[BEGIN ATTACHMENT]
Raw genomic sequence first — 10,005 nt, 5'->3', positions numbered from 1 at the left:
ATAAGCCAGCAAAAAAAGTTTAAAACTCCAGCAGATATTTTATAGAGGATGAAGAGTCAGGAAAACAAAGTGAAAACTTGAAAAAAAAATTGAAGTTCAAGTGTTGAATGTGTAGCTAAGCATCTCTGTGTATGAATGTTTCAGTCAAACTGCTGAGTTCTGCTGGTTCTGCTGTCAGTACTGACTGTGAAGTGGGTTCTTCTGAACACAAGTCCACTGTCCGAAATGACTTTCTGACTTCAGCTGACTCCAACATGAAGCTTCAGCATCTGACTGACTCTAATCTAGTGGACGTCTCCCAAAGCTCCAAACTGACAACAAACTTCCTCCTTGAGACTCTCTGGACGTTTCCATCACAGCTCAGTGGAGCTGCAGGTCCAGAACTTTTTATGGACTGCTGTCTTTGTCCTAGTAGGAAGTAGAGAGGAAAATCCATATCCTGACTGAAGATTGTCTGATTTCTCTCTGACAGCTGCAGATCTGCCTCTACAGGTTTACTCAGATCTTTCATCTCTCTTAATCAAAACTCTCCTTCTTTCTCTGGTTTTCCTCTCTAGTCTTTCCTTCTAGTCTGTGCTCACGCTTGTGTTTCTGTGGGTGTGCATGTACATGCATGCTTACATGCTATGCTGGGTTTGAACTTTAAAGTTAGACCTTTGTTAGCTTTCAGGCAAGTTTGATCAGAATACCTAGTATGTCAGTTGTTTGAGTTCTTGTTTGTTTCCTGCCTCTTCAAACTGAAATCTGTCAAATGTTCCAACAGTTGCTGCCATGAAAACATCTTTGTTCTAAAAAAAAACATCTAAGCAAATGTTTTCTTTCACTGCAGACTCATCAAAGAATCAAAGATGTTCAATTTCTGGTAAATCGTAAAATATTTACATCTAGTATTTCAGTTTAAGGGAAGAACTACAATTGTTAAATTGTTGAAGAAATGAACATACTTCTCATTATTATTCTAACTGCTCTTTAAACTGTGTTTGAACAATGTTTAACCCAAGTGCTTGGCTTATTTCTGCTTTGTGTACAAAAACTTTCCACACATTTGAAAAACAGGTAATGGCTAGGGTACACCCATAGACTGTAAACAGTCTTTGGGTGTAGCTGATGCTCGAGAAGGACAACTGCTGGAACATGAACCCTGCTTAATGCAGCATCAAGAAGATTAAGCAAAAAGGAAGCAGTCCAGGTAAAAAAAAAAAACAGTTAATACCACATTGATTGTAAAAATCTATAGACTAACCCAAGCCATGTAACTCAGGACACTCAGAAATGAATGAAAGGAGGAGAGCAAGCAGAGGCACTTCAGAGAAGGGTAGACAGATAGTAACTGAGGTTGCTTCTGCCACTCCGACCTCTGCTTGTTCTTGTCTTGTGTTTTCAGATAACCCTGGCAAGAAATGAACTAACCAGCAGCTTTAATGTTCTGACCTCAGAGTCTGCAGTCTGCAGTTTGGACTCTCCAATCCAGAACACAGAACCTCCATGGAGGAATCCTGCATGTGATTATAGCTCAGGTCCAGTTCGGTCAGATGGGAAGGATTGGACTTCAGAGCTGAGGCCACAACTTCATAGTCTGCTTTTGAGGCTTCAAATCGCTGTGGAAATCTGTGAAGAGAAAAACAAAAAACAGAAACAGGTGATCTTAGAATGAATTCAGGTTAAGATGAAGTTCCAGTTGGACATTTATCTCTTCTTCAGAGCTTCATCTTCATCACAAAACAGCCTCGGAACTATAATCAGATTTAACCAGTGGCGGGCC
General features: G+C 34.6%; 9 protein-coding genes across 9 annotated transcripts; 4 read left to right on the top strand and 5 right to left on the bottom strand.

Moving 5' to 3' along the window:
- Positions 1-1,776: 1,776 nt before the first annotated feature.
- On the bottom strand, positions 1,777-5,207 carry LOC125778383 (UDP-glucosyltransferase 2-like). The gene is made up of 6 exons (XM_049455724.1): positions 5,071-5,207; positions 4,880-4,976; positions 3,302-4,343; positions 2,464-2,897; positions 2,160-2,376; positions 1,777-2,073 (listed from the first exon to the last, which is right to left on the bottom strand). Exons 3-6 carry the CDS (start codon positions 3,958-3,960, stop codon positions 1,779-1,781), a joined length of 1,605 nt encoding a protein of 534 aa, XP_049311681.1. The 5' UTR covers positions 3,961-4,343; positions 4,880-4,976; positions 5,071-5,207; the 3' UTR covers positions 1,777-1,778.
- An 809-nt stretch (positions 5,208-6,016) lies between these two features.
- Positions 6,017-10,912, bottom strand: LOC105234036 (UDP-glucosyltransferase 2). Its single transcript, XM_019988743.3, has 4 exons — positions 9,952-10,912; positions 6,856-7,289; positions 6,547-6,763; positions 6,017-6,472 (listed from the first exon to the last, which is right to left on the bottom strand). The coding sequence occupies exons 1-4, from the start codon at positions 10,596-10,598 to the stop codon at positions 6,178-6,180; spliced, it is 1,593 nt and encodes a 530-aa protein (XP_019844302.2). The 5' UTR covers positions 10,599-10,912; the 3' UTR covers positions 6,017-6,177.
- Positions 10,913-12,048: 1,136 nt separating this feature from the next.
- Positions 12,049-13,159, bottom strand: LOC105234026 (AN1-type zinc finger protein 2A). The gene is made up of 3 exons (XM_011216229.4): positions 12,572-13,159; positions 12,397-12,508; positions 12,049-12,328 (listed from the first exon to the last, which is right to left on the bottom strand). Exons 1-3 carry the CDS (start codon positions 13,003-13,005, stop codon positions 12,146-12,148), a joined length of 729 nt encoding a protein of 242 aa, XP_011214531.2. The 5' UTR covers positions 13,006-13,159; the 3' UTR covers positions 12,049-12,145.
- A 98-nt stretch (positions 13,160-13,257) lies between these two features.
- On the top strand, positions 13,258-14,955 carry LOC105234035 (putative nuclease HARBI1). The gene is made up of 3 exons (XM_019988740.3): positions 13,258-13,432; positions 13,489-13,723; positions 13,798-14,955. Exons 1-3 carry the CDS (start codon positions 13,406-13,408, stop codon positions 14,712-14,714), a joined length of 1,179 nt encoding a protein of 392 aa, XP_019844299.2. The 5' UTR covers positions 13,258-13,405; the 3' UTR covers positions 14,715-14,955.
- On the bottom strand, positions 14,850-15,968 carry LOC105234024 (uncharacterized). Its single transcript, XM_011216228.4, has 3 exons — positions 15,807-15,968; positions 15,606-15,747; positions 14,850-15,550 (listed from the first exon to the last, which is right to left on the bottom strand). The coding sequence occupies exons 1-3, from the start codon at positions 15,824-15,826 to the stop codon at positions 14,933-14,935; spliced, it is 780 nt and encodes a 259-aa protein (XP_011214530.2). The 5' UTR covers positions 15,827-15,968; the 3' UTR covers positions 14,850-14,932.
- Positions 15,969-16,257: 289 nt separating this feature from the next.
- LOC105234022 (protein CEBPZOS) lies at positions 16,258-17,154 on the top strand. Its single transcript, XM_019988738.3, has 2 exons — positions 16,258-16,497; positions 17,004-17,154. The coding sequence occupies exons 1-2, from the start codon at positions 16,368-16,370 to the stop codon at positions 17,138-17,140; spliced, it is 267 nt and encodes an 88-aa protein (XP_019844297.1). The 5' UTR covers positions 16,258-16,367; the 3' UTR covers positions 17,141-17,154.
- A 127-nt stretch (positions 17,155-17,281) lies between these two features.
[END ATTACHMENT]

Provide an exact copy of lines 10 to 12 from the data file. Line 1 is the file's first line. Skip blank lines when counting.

- Positions 12,049-13,159, bottom strand: LOC105234026 (AN1-type zinc finger protein 2A). The gene is made up of 3 exons (XM_011216229.4): positions 12,572-13,159; positions 12,397-12,508; positions 12,049-12,328 (listed from the first exon to the last, which is right to left on the bottom strand). Exons 1-3 carry the CDS (start codon positions 13,003-13,005, stop codon positions 12,146-12,148), a joined length of 729 nt encoding a protein of 242 aa, XP_011214531.2. The 5' UTR covers positions 13,006-13,159; the 3' UTR covers positions 12,049-12,145.
- A 98-nt stretch (positions 13,160-13,257) lies between these two features.
- On the top strand, positions 13,258-14,955 carry LOC105234035 (putative nuclease HARBI1). The gene is made up of 3 exons (XM_019988740.3): positions 13,258-13,432; positions 13,489-13,723; positions 13,798-14,955. Exons 1-3 carry the CDS (start codon positions 13,406-13,408, stop codon positions 14,712-14,714), a joined length of 1,179 nt encoding a protein of 392 aa, XP_019844299.2. The 5' UTR covers positions 13,258-13,405; the 3' UTR covers positions 14,715-14,955.